Content is still king, own it, build it, sell it. Data mining is a key element to the success of a business. How do companies make money here? Getting started is quite simple. Start with a Sales contact list and find out where customers come from. Go deeper and ask if your buyers come from areas of affluence or conversely, less privileged areas. These factors will influence buying patterns. For example, an automotive finance company may be very interested to know why a region is underrepresented. A proper and informed analysis may show that there are more foreclosures and repossessions in that area and as a result, it would not be a good choice to sell to the area.
Operations (Ops) data is the next area for industries to focus on. This is the data that communicates the cost of production. Sales and Operation (S&Op) is the key ingredient to a successful pipeline of business. S&Op tells the story of the cost of sales, the production process, shortfalls and overstocking. This data can indicate the health of your business. If S&Op is managed correctly, it can produce results that meet customer needs and maintain durable production levels with few shortfalls.
IoT devices are breaking new ground in the value sector. By 2025 the volume of IoT devices is expected to reach 75 billion. Connected devices allow greater communication and connection to the future needs of consumers. This opens an enormous potential for “Smart” industries.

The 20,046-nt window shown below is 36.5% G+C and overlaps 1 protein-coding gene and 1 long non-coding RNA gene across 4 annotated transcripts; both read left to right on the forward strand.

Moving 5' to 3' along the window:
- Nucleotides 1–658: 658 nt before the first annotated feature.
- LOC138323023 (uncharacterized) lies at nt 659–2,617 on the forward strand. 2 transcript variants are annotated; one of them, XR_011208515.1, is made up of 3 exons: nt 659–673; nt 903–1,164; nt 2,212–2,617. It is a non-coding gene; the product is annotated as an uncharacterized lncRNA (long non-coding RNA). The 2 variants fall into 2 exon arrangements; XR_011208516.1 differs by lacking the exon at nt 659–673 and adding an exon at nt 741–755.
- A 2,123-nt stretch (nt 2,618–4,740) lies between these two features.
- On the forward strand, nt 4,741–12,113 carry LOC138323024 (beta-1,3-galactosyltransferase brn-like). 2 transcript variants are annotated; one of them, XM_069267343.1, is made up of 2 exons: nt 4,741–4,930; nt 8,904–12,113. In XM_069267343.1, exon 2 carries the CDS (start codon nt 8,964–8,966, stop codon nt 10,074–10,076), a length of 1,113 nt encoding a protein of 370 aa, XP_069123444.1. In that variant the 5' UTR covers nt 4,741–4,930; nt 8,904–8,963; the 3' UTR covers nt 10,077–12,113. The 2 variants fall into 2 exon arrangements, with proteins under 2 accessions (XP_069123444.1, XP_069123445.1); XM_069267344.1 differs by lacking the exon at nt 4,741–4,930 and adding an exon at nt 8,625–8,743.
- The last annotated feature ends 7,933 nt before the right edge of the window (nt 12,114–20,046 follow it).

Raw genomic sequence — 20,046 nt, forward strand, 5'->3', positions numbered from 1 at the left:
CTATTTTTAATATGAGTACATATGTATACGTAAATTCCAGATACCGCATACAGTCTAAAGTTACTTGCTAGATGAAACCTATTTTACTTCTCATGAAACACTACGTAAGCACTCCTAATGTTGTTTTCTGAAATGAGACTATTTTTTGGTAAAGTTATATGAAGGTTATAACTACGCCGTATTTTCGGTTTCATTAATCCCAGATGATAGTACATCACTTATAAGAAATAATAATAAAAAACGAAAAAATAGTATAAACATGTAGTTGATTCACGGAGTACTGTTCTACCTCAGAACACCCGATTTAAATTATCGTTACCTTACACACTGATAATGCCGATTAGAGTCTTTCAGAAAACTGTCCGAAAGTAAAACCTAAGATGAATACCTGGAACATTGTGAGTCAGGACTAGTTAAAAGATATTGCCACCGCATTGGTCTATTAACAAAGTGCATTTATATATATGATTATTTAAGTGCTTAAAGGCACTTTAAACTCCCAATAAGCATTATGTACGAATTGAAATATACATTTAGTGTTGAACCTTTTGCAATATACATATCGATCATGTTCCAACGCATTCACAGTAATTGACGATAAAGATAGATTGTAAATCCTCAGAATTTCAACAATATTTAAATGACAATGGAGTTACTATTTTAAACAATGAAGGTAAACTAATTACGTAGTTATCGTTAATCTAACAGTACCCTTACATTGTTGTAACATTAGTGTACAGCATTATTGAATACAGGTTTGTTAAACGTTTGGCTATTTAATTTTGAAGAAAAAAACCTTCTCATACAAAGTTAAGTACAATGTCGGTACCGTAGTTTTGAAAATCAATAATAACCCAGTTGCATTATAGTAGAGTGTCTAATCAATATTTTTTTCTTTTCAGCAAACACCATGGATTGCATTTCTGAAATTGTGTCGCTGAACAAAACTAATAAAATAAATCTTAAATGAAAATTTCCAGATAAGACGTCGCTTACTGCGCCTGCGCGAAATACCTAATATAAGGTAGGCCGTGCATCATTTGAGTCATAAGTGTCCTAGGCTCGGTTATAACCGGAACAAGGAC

The Canadian government launched a program through Next Generation Manufacturing Canada (NGEN). Their focus is to bring Smart technologies to the manufacturing sector with a $1 billion federally funded program for new technology innovations (https://www.ngen.ca/).
Virtue in Big Data is the most important topic of the next decade. How will our data be used? Will it make us better or further separate the masses?
In 2016 Europe's General Data Protection Regulations (GDPR) introduced a set of rules for data governance. This dramatically changed the way data handlers use and manage their products. The entire state of electronic business affairs for most of the world changed overnight. Most companies ran in fear and locked down and secured every aspect of technology that touch personal data.
Sadly, the most visible consumer-facing product of GDPR was the introduction of the “Do you accept cookies?” button on every website – Yes, I will accept your cookies. I will admit, I have pressed this button too many times. I am confident that this new feature simply urged us to sign our lives away yet again.
The introduction of these laws has clearly opened a need to interpret them. We do need more people to establish boundaries in data governance however, we need educated people to find ways to communicate data without prejudice and find solutions that will allow many of these opportunities to flourish.